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The New York Folklore Society works
to foster the vitality, persistence, and understanding of the folklore and folklife
that enrich groups and communities
in New York and beyond.

Support the New York Folklore Society


Community Programming

“Folklore and folk arts are pervasive, but are often not recognized until someone points them out as being part of the social fabric of a community...Folklore as a discipline stands today at an interesting place. In an era when the next Big Idea is usually celebrated, folklorists are working hard to recognize communities’ maintenance of cultural traditions. We have allies in new movements that are coming to the forefront in American society, such as the 100-mile diet and buy-local movement, which champion locally harvested foods and locally owned businesses as key to maintaining communities’ character.

Folklorists are uniquely positioned to lend an important voice to the debates around immigration and immigration reform. As globalization brings the world together, folklore works to draw attention to that which is local, individual, and expressive...“—Ellen McHale, Executive Director, NYFS (From the Director, Spring-Summer 2010, Voices)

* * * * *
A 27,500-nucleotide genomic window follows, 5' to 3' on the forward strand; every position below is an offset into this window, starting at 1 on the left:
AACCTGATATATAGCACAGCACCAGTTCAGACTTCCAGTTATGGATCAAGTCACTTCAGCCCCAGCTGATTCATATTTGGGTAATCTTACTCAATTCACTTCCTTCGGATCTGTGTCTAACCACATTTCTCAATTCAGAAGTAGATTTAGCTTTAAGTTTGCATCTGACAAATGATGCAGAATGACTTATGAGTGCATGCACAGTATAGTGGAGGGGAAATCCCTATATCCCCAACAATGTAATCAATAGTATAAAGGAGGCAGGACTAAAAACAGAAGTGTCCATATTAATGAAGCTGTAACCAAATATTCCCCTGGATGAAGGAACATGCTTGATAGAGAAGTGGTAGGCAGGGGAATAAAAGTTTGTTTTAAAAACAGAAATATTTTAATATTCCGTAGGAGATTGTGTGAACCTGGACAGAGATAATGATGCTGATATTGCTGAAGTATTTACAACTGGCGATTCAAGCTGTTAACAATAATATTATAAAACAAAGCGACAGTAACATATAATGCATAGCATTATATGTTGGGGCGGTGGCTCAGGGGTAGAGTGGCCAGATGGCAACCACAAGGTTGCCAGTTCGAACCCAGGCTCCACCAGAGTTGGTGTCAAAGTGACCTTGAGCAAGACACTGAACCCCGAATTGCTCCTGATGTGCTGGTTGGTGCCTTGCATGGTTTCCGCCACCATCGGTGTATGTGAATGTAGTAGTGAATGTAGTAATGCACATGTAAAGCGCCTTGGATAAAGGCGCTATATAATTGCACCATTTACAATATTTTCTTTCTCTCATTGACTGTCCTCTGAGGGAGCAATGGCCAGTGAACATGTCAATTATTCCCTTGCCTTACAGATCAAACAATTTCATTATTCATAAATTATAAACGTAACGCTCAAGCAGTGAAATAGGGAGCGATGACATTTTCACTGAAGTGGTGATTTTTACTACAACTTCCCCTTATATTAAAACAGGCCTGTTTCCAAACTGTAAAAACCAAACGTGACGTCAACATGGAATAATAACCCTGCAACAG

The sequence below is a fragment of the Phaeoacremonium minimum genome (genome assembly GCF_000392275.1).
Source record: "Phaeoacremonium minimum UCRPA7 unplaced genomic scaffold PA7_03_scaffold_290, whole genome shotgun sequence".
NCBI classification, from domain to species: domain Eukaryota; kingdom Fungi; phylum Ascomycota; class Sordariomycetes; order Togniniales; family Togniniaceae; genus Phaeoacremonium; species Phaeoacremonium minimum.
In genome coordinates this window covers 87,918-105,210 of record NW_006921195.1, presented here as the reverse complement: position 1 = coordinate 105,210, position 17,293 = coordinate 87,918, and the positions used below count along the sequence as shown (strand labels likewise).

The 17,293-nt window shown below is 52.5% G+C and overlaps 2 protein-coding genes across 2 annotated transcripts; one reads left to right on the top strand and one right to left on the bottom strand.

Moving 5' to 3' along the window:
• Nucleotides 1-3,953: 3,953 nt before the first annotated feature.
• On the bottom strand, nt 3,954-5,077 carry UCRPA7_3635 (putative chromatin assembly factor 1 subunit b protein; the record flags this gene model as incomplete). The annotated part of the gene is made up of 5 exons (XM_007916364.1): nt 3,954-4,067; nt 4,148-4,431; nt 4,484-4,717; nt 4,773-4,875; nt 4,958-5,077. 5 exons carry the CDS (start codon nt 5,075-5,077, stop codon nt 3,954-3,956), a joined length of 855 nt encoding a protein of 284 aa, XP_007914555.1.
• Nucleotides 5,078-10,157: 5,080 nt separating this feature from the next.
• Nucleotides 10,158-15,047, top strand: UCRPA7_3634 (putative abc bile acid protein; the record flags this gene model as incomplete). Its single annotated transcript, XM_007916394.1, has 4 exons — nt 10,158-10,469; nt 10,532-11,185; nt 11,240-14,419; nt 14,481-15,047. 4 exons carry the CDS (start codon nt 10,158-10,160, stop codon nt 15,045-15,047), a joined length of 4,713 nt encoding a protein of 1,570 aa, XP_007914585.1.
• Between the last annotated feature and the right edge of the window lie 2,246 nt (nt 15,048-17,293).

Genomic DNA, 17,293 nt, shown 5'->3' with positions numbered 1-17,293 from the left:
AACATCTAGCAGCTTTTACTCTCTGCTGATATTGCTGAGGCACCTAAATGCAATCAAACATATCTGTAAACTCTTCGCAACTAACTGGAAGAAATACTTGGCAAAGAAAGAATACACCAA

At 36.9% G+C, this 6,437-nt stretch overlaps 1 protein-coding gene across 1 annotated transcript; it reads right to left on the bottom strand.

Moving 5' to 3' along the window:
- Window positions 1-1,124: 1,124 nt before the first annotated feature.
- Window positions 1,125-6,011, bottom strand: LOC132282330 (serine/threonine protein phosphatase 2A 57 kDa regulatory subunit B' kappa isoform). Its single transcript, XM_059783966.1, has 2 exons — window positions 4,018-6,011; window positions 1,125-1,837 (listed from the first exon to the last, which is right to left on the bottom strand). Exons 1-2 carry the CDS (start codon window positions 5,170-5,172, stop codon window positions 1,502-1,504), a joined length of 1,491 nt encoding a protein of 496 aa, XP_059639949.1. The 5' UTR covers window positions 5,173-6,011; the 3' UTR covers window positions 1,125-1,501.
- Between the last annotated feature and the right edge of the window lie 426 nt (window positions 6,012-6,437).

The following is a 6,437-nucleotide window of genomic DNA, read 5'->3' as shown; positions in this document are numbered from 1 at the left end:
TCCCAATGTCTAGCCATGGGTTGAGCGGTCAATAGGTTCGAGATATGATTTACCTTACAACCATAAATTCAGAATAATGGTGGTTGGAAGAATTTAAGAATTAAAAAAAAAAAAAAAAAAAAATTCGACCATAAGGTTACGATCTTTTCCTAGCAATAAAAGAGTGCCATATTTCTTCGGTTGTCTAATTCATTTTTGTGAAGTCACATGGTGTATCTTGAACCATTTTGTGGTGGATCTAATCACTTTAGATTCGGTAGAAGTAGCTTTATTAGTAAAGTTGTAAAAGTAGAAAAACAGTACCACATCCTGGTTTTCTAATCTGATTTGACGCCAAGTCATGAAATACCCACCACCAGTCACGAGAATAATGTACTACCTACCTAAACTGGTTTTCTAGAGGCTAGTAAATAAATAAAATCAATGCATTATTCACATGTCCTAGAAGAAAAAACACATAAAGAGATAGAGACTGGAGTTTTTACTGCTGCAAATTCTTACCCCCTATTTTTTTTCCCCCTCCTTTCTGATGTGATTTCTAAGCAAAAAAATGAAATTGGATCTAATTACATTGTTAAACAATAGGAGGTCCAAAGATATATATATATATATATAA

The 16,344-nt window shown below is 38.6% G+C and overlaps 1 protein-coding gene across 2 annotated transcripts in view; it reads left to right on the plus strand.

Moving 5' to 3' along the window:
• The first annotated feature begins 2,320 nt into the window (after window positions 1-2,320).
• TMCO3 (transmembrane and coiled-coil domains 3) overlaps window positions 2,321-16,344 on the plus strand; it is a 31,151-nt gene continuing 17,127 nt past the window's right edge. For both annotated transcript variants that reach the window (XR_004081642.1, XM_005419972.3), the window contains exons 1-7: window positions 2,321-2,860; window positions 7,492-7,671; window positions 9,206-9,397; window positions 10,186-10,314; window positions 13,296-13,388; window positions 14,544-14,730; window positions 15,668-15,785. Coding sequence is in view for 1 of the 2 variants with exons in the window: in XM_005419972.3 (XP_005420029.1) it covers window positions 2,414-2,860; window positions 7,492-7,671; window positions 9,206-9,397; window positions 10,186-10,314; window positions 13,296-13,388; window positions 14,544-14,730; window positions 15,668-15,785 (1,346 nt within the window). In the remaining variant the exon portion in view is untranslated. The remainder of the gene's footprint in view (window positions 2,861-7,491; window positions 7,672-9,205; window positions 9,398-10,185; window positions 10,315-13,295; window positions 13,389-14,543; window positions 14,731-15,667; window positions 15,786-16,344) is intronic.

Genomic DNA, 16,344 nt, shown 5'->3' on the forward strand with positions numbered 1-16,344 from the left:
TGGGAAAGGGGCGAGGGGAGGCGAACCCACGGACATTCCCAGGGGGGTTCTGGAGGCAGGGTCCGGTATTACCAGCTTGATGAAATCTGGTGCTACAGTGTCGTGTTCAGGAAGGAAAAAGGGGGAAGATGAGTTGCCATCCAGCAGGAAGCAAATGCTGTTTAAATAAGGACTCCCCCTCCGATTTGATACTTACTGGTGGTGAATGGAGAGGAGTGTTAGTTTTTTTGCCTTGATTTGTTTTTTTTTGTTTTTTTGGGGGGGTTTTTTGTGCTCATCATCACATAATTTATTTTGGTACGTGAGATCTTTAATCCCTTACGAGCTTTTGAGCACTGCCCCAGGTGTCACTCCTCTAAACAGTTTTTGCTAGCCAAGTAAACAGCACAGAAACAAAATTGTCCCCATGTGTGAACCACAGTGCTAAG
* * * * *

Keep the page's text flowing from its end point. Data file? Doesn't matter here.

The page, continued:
Ellen in China NYFS DIRECTOR ELLEN McHALE, PhD, VISITS NYIT-NANJING, CHINA Center for Humanities and Culture. Dr. McHale’s presentation was part of a “Folk Arts in New York State” program organized by Beverly Butcher, Center Director. Read more here.

Adirondack Attic Music History Tour featuring Dan Berggren and Andy Flynn
andy flynnFriday, May 22, 2015
7:30 p.m.

GE Theater, Proctors
432 State Street
Schenectady, NY


Photo by Ben Halpern
Photo by Benjamin Halpern. See Voices 38:1–2: “Sullivan County’s Diehl Homestead Farm
Farm and Field: The Rural Folk Arts of the Catskill Region
Photography by Benjamin Halpern

June 1–July 30, 2015
Livingston Manor Free Library
92 Main Street, Livingston Manor, NY